A common claim from believers is that scripture, correctly interpreted, predicts scientific discoveries centuries (or millennia) ahead of when those discoveries are made. The implication being, of course, that if mere mortals wrote the scriptures without divine aid, they could not have possibly known these things.

This claim can be approached from several different angles, the most obvious being: Did people at that time really not know this information? Often, what we see is that modern apologists are not giving our ancestors enough credit. A perfect example is the claim that Stonehenge must have been built with the help of technologically advanced aliens because it’s just too hard to imagine that people alone could have done so without the aid of modern machinery. Huge blocks of stone, transported long distances, no forklifts – pretty convincing, right? Well, all it takes is one person actually giving it a try to prove how little faith we have in the resourcefulness of our fellow humans.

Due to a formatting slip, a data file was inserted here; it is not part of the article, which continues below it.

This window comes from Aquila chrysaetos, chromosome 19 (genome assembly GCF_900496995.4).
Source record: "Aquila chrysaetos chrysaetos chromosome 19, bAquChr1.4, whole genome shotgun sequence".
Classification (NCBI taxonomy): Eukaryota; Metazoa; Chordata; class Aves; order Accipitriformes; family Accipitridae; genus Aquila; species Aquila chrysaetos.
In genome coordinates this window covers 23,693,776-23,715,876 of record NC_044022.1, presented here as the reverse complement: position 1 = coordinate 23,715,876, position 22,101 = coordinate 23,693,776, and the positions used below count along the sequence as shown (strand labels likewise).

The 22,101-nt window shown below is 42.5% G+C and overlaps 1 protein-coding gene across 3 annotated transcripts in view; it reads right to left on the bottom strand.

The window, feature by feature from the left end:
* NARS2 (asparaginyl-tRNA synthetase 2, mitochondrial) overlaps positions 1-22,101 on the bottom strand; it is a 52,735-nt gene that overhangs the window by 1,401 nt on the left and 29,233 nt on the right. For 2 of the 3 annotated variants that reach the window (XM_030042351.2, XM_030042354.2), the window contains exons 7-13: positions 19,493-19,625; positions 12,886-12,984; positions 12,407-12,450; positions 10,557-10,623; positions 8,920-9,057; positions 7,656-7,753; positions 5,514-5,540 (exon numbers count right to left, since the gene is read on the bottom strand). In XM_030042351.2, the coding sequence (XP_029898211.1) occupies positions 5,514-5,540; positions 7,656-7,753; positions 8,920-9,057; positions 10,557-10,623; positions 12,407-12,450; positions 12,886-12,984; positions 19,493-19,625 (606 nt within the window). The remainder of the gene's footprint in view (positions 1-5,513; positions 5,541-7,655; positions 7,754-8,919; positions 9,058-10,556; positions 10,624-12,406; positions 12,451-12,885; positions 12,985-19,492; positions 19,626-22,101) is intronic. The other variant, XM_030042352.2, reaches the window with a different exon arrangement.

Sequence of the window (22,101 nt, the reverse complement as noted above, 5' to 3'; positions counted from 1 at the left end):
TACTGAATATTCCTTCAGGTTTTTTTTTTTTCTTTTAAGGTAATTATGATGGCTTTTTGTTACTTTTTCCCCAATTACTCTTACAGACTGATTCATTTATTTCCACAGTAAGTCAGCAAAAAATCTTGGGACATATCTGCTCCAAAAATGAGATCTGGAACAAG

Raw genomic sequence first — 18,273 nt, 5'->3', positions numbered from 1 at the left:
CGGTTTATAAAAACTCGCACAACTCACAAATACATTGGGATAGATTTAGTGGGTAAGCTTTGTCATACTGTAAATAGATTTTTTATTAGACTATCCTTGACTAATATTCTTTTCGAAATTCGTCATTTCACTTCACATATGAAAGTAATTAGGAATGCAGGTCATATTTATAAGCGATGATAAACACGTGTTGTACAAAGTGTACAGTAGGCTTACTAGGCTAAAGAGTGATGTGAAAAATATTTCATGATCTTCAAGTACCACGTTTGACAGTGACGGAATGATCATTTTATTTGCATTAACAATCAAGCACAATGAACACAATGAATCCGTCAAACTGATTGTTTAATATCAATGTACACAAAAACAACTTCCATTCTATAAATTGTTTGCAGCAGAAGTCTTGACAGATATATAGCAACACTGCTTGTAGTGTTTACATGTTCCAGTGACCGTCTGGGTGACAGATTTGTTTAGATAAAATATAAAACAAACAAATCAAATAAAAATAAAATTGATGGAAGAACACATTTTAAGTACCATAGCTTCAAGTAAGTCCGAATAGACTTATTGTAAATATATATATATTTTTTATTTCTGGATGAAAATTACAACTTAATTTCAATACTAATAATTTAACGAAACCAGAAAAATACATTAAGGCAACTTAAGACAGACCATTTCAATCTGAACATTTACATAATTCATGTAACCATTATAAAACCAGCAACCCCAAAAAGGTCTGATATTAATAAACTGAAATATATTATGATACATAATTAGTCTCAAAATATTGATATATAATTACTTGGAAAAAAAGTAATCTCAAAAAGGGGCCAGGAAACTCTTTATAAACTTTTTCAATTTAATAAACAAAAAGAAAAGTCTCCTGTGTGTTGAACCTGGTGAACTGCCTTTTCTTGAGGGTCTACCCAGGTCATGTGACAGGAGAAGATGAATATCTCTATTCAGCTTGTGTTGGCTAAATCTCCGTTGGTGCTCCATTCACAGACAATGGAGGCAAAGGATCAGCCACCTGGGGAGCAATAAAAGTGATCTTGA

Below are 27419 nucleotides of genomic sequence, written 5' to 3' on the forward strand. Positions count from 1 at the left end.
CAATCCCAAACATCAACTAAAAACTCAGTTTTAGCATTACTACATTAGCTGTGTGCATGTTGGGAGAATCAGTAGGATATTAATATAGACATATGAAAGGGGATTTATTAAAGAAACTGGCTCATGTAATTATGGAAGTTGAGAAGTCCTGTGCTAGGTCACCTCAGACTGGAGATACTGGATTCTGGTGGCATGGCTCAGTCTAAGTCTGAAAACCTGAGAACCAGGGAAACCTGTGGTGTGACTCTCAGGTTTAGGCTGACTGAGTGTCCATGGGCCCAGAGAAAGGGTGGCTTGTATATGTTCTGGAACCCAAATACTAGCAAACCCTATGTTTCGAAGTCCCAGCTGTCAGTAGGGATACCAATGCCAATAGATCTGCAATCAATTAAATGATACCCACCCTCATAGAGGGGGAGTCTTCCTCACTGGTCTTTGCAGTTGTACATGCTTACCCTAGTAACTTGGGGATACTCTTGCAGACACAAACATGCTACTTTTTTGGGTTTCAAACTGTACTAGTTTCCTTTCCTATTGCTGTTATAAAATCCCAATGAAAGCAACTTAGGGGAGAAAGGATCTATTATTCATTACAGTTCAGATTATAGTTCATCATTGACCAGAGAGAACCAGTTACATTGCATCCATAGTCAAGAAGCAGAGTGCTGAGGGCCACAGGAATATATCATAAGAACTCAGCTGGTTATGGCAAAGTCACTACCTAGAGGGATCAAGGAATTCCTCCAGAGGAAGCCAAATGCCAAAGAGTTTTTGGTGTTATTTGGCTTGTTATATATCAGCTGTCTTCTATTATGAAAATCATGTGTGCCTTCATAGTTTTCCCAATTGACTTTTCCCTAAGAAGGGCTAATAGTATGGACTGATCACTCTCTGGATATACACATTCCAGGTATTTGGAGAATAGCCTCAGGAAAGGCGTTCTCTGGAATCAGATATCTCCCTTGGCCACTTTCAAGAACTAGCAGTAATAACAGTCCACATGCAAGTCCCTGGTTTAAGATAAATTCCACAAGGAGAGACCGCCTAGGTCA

But this all involves too much research. It’s much simpler to approach the question with a little armchair reasoning! So in the interests of laziness, I’ve created the Scientific Predictions Test.

Basically, the test attempts to get at the question of whether the interpretation that sounds like a prediction of later knowledge is legitimately sola scriptura, or whether it requires knowledge of the scientific discovery to reach that interpretation. The perfect way to test this is to see when people started proposing the interpretation that lines up with the science: before the science was done or after? If that interpretation only came out post hoc, after the science was already established, we can be pretty certain that it comes from the reader and not from the text.

All this is ignoring the many instances of blatant contradiction between modern scientific understanding and the text of scripture that must then be explained away as “poetics.” It seems rather unfair to judge whether something is poetry or hypothesis based on whether it happens to be later proven correct or not!